2. Andrew Crowley from ggiyt, July 27, 2010 at 9:13 a.m.

    to say "it is unclear how Nielsen collects data" is an understatement. The ratings bible has to be re-written.

  3. John Grono from GAP Research, July 27, 2010 at 10:04 a.m.

    This is a responsible and prudent action. Here in Australia were are undertaking a "determinants of viewing" CHAID analysis in our regional markets to understand what really drives viewing levels. If variables like PVR penetration, broadband penetration or number of home PCs are shown to have discrete correlations (uncovered by the other variables such as number of TVs, household structure etc) then they will be added. Of course, not all of these variables are accurately benchmarked via a Census (and we have five-year Censuses here) then an Establishment Survey - generally 10 times the sample size - is conducted to establish the overall PVR penetration rate etc against which to calibrate the panel. This is commonplace practice around the world, and I would be stunned if US Nielsen aren't meeting or exceeding these criteria. I would go so far to say that I am 95% confident that they are.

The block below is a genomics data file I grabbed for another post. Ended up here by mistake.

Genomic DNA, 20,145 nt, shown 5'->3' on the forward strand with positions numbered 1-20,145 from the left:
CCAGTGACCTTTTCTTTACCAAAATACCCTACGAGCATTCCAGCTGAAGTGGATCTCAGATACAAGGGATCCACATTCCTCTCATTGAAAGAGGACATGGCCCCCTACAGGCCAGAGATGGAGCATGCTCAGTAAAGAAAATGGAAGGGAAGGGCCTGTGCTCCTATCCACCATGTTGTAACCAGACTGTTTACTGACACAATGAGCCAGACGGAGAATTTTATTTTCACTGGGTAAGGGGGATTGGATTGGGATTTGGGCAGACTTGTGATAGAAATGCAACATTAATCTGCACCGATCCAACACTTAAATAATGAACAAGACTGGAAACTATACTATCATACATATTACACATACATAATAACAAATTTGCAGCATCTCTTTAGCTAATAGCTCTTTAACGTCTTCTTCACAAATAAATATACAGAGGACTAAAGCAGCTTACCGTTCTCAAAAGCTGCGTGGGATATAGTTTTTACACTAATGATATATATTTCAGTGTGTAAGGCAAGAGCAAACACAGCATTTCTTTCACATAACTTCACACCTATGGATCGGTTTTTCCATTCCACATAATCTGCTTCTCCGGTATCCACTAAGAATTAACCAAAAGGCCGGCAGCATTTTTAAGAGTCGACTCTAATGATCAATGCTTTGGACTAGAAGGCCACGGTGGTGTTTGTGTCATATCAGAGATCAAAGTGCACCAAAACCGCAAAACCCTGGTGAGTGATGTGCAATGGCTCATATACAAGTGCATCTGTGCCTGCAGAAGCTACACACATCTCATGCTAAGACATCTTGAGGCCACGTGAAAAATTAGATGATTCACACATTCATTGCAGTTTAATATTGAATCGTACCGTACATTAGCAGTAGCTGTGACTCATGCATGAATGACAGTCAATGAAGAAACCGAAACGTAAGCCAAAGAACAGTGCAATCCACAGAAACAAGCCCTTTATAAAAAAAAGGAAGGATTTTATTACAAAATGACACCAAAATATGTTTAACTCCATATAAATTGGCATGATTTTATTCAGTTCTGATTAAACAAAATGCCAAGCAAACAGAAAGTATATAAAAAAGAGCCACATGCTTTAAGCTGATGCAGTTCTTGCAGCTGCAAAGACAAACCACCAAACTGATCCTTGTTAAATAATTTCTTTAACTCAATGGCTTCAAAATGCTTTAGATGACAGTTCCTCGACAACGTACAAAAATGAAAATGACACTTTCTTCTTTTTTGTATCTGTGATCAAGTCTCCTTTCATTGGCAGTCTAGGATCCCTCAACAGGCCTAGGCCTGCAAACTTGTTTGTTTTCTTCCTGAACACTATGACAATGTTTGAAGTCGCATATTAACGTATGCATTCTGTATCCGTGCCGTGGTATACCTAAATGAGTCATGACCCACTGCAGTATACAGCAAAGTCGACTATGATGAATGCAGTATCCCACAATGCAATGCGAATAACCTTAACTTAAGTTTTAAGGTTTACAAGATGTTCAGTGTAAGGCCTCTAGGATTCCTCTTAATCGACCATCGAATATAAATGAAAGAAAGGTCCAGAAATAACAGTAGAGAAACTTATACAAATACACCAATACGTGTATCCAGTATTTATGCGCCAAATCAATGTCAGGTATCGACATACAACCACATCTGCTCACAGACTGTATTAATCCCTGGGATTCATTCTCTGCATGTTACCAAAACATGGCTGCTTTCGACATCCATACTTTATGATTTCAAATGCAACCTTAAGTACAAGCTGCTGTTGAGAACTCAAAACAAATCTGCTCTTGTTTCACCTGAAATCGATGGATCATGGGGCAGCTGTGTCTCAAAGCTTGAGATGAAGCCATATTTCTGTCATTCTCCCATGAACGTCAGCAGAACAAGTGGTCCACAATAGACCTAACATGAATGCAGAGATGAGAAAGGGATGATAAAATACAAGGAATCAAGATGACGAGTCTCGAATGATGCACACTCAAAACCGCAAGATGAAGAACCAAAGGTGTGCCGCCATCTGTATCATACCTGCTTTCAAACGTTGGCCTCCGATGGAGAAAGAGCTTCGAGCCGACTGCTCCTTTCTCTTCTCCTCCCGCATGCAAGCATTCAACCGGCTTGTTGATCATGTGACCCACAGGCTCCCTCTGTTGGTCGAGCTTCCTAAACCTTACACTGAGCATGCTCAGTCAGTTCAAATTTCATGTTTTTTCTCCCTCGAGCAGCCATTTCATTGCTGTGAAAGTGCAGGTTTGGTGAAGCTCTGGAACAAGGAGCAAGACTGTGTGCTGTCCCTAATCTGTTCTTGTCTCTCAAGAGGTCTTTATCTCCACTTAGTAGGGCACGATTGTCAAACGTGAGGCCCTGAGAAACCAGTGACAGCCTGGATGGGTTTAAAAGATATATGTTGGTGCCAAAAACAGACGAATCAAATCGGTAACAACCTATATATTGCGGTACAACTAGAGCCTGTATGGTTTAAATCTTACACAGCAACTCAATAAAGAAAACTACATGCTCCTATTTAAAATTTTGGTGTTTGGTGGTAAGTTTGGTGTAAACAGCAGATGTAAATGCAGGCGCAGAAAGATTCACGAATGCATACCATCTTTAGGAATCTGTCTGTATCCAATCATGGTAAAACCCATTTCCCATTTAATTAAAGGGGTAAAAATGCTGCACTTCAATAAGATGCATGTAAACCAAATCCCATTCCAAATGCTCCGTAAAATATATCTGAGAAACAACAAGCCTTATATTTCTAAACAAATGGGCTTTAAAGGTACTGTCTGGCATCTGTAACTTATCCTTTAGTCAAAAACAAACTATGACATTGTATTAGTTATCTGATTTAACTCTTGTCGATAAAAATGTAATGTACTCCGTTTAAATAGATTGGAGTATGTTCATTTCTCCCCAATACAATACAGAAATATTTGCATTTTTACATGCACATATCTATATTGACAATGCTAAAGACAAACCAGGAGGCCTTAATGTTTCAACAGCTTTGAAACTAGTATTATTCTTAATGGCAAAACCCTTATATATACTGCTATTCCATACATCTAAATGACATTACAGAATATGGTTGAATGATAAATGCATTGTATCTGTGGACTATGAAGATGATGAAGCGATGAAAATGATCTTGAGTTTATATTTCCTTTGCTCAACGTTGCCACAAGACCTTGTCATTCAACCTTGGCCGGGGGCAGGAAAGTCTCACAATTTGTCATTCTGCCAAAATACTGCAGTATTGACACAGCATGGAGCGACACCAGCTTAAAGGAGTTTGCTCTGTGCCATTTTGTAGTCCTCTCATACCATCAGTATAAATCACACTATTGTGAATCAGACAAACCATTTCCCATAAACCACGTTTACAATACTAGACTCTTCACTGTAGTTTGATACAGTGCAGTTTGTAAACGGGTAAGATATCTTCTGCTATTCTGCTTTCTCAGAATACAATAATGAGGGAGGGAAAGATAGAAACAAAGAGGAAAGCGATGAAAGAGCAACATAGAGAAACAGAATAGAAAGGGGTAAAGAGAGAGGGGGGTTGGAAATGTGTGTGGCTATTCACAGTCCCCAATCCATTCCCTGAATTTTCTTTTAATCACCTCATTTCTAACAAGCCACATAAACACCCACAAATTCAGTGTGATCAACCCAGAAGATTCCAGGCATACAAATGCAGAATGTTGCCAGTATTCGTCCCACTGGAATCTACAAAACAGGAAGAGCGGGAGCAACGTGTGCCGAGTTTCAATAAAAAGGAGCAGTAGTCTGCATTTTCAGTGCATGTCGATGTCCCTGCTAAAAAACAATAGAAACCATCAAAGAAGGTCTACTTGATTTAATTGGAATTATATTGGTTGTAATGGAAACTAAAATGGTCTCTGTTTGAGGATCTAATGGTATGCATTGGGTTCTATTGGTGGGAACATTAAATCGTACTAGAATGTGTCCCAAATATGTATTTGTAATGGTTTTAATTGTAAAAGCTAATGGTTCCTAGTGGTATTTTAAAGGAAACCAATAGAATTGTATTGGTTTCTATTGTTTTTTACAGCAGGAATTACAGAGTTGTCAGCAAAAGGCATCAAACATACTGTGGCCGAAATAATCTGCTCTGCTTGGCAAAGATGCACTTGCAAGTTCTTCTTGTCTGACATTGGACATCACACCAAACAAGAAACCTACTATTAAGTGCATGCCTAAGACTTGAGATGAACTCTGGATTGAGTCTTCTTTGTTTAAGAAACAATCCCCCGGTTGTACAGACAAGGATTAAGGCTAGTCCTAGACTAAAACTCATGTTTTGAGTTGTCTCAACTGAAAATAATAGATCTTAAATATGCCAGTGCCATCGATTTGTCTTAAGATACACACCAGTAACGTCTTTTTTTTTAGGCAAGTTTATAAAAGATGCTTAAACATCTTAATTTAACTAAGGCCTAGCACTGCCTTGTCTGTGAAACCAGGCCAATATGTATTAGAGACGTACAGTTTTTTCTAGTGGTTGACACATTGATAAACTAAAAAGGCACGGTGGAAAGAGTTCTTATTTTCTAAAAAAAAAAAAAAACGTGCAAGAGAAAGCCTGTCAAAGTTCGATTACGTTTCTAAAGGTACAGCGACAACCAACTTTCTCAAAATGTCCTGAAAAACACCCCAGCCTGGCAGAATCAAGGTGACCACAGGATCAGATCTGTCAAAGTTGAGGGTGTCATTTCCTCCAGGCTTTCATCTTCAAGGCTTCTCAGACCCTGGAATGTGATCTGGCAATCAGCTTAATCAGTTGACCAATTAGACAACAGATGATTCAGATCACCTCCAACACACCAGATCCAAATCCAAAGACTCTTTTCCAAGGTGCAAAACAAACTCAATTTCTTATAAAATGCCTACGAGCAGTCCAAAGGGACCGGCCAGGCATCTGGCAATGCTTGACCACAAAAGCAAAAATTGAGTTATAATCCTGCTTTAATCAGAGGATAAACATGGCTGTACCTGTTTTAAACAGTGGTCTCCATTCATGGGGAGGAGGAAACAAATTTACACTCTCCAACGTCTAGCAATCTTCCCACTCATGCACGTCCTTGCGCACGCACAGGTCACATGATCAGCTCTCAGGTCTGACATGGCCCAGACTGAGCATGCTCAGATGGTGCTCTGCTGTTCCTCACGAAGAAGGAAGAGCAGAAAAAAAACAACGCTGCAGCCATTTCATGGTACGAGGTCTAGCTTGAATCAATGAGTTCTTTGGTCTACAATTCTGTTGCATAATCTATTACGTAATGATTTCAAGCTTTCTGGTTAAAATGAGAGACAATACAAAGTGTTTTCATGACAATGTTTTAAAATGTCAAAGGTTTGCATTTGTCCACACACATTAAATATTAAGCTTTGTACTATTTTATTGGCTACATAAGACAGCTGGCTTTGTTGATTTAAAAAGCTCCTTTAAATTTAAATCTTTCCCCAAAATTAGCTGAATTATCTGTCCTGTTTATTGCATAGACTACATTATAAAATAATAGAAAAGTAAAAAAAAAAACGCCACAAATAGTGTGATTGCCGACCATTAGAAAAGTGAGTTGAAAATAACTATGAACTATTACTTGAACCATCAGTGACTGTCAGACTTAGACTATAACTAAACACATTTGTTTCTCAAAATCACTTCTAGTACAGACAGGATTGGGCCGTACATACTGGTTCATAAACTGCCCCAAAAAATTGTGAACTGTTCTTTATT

If such procedures are clear to the marketplace here in Australia I wonder (assuming that such procedures are also conducted in the US) why they are unclear to the US marketplace. Maybe it says more about the US marketplace than Nielsen US.

  4. Walter Hammock from Showcase Enterprises, July 27, 2010 at 10:31 a.m.

    Ratings are a joke and have been for the last thirty years. Nielsen has little desire for accuracy. Everything is simply lip service.

  5. Jonathan Mirow from BroadbandVideo, Inc., July 27, 2010 at 1:12 p.m.

    Lies, damn lies and statistics. Guess we have to add "Nielsen Ratings" to this list...

  6. Rob Frydlewicz from DentsuAegis, July 27, 2010 at 4:49 p.m.

    If hundreds of millions are guided by the fairytales of the Bible I have no problem with billions of dollars of ad time being guided by Nielsen. And I think Nielsen ratings are more believable.

  7. Jim Blundell from Survey Audits Pty Ltd, July 28, 2010 at 5:57 p.m.

    Weighting is a complex business. It would be nice to correct sample imbalance across the widest range of population characteristics that are relevant to TV viewing. There is a practical limit to how many variables and which ones can be included in any weighting system. The most important and their interaction with one another must first be determined by detailed analysis. Having broadband internet in the household may nowadays qualify as important enough for inclusion but the question still remains - how to best include this in the mix of weighting variables.